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Research

Research in the Yanoviak lab is a blend of behavioral, evolutionary, and community ecology.  We conduct field-based observational and experimental investigations addressing three general questions: 1) How do species interactions and anthropogenic disturbance shape local biodiversity?; 2) What selective pressures shape the behavior and morphology of arboreal organisms?; and 3) How do ecological patterns in the forest canopy relate to those in the understory?  Most of our current work is located in the neotropics and focuses on arthropods, especially ants.  Below are some recent and ongoing projects:

Gliding Arthropods - Aerial gliding behavior occurs in various wingless vertebrates, including mammals, snakes, lizards, and frogs.  However, gliding was unknown in terrestrial arthropods until it was described for arboreal ants in 2005.  Since then, we have been collaborating with Dr. Robert Dudley's lab to understand the aerodynamic mechanisms and evolutionary relevance of gliding behavior in various arthropod taxa.  Please feel free to use our videos of gliding ants for educational purposes.  Selected publications: 21, 24, 28, 31, 37, 44, 48

Canopy Ant Diversity - Canopy-litter comparisons suggest that the relatively linear, reticulate structure of tree crowns shapes the behavior and ecology of arboreal ants (Yanoviak & Kaspari 2000).  Currently, we are examining how different components of the forest canopy (epiphytes, lianas) influence local ant diversity.  In particular, lianas are an important element of lowland tropical forests and are increasing in abundance due to a variety of factors, including climate change.  We are collaborating with Dr. Stefan Schnitzer on his large scale liana removal project in Panama to determine how such changes will affect canopy ant community structure.  Selected publications: 08, 13, 15, 17, 27, 29, 40, 46, 51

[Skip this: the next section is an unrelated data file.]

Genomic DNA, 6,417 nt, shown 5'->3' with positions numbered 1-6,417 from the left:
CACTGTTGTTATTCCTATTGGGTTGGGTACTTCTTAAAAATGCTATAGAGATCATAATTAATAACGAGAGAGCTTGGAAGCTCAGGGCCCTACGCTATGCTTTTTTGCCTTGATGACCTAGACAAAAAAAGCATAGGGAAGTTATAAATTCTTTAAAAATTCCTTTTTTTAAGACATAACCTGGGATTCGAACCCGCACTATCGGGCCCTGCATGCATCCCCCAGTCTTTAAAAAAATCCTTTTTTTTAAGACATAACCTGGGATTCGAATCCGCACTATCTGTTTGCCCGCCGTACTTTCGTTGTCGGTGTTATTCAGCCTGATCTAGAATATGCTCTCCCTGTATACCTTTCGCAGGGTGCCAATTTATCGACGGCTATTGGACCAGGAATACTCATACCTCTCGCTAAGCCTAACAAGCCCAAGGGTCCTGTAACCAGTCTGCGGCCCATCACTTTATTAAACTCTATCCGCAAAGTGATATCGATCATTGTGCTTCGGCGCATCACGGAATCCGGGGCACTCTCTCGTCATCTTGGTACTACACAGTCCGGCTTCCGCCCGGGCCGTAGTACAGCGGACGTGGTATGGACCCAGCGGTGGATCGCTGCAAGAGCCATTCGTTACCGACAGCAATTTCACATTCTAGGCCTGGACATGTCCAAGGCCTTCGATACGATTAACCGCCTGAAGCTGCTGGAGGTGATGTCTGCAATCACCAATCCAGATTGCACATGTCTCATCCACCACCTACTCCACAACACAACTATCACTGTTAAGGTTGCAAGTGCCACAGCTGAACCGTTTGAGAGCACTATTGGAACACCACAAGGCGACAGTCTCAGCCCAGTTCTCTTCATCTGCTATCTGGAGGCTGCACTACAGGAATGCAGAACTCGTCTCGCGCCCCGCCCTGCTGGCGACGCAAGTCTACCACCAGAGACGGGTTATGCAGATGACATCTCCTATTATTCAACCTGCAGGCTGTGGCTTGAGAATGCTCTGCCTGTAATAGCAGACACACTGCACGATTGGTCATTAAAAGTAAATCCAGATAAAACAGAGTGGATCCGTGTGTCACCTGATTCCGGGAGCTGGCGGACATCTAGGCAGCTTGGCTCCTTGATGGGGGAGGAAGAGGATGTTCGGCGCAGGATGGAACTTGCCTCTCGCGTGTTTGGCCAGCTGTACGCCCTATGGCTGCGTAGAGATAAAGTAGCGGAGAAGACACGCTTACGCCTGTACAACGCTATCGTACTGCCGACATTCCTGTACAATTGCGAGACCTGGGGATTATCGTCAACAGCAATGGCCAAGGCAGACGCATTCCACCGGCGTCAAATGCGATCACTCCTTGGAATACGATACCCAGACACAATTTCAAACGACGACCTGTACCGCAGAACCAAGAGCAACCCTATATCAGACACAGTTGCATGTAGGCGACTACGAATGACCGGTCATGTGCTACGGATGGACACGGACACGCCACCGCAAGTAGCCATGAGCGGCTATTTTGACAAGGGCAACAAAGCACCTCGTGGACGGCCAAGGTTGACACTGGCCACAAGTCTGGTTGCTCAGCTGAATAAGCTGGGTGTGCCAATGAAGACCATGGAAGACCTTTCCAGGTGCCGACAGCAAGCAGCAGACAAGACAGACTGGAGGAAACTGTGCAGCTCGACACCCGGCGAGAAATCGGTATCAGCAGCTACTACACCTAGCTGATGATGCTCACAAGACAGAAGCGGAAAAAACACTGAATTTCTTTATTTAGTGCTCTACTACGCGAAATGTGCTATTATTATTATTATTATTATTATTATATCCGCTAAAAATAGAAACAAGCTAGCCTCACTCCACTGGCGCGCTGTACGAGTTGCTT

Litter Arthropods - Leaf litter supports diverse arthropod assemblages that interact with each other and with decomposers (bacteria & fungi).  Thus litter arthropods are key elements of carbon and nutrient cycling in terrestrial ecosystems.  In collaboration with Dr. Mike Kaspari, we are exploring trophic and stoichiometric patterns in litter communities to better understand their effects on large scale ecological processes.  Selected publications: 34, 35, 38, 39Berry Ant 1

Berry Ants - Some parasites manipulate the appearance and behavior of their hosts to facilitate transmission to subsequent hosts.  In 2008 we reported an amazing case of canopy ant (Cephalotes atratus) manipulation by a nematode parasite (Myrmeconema neotropicum), in which the parasite causes the ant to resemble ripe berries.  In collaboration with Dr. George Poinar, Jr. and others, we continue to study the mechanisms and consequences of this remarkable symbiotic relationship.  Selected publications: 32, 33, 42, 45, 49

Phytotelmata - Plant-held waters support highly interactive, experimentally tractable arthropod assemblages that include various potential disease vectors.  Our ongoing studies in collaboration with Dr. Ola Fincke and others focus on the behavioral ecology of top predators in Neotropical water-filled tree holes.  Specifically, we are exploring how interactions among predators affect community structure in these systems.  Selected publications: 03, 04, 07, 11, 22, 23

 

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